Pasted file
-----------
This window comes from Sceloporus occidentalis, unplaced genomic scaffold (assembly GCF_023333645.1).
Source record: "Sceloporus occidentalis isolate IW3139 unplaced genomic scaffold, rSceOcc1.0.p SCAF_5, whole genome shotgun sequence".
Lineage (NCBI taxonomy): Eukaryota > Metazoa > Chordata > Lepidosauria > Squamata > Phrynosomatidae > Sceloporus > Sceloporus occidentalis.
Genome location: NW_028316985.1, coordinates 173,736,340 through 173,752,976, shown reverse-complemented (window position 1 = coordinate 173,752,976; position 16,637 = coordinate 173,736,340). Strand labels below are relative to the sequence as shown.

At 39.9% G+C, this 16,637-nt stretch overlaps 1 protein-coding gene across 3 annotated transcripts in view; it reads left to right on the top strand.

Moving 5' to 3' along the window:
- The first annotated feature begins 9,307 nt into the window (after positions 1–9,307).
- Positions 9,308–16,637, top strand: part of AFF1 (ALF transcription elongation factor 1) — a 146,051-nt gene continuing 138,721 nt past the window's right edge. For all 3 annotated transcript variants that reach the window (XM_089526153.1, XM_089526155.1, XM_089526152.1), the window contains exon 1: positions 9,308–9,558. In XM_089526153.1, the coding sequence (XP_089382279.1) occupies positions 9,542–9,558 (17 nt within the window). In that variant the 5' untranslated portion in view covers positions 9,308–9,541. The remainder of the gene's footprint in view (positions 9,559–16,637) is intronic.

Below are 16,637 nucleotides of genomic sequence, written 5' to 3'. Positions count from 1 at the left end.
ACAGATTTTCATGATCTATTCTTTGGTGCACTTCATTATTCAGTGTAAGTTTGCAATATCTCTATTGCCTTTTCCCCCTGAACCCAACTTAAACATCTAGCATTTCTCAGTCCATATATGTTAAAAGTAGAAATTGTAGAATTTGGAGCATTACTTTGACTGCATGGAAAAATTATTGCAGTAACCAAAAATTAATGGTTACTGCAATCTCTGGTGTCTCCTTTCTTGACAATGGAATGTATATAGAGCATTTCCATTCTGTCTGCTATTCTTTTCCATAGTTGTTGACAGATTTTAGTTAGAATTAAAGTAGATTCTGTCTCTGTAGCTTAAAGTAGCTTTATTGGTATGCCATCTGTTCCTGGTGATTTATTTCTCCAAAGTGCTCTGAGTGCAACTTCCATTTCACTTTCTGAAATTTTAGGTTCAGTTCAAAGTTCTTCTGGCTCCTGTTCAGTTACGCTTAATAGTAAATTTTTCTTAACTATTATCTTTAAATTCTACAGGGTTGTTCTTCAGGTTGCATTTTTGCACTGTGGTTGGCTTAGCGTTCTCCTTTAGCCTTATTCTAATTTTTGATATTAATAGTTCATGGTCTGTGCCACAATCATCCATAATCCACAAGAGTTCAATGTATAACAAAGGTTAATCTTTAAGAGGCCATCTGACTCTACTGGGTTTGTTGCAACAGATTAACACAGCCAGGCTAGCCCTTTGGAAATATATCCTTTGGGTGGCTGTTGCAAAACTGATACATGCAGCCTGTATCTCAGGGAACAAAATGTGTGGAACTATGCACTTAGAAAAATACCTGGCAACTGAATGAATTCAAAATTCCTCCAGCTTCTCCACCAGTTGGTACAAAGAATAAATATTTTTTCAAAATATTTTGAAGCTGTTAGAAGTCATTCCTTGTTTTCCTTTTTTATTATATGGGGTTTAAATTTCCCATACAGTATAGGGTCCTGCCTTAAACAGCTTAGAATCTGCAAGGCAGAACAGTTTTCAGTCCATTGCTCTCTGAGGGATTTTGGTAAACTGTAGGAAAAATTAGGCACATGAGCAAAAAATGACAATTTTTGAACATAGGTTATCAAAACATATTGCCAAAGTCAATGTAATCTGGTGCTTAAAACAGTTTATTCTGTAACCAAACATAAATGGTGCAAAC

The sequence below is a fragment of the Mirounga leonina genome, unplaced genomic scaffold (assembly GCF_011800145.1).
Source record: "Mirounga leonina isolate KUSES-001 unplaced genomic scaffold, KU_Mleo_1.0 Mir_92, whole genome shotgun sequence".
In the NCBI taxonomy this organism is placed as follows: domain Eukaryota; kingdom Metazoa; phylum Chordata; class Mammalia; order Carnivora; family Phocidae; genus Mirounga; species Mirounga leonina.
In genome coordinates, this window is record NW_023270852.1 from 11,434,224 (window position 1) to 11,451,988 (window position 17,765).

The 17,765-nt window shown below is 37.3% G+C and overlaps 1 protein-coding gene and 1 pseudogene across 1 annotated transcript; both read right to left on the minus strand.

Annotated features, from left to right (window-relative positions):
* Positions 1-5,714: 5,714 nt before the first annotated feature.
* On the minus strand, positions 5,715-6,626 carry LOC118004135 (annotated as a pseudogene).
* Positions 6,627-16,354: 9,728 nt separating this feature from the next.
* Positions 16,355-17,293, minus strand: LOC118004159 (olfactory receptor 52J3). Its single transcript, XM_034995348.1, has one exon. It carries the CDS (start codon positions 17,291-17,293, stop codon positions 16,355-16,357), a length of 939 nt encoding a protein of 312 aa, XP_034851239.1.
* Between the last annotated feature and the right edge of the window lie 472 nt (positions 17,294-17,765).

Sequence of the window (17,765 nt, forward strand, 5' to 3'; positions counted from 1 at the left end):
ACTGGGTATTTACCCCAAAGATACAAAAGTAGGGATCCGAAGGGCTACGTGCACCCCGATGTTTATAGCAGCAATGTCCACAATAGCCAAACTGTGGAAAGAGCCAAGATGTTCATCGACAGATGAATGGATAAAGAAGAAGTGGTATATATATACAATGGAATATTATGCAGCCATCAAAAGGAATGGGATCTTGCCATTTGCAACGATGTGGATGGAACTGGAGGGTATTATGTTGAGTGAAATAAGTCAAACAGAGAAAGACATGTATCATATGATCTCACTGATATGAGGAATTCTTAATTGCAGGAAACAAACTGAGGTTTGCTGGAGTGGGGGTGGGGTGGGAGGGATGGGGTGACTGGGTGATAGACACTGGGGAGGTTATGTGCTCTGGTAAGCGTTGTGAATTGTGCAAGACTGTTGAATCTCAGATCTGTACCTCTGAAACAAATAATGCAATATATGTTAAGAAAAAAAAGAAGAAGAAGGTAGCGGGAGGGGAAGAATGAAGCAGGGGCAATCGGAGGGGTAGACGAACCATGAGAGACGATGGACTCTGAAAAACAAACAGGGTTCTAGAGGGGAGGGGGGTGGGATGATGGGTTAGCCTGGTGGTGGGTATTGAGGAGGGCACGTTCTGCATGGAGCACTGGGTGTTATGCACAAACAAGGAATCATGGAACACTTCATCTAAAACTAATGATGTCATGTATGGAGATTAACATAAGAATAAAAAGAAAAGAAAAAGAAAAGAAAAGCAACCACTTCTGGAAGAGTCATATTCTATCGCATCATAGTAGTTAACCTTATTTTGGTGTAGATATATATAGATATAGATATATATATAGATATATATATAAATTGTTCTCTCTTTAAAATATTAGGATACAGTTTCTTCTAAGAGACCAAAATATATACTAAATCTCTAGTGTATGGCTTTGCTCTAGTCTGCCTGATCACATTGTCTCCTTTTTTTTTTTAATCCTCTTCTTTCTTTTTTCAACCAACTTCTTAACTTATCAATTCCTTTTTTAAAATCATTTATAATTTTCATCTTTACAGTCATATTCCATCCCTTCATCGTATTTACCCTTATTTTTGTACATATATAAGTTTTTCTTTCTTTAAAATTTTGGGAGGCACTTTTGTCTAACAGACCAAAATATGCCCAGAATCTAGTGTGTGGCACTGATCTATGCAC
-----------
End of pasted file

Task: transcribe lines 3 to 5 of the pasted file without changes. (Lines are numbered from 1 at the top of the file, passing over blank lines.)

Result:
Lineage (NCBI taxonomy): Eukaryota > Metazoa > Chordata > Lepidosauria > Squamata > Phrynosomatidae > Sceloporus > Sceloporus occidentalis.
Genome location: NW_028316985.1, coordinates 173,736,340 through 173,752,976, shown reverse-complemented (window position 1 = coordinate 173,752,976; position 16,637 = coordinate 173,736,340). Strand labels below are relative to the sequence as shown.

At 39.9% G+C, this 16,637-nt stretch overlaps 1 protein-coding gene across 3 annotated transcripts in view; it reads left to right on the top strand.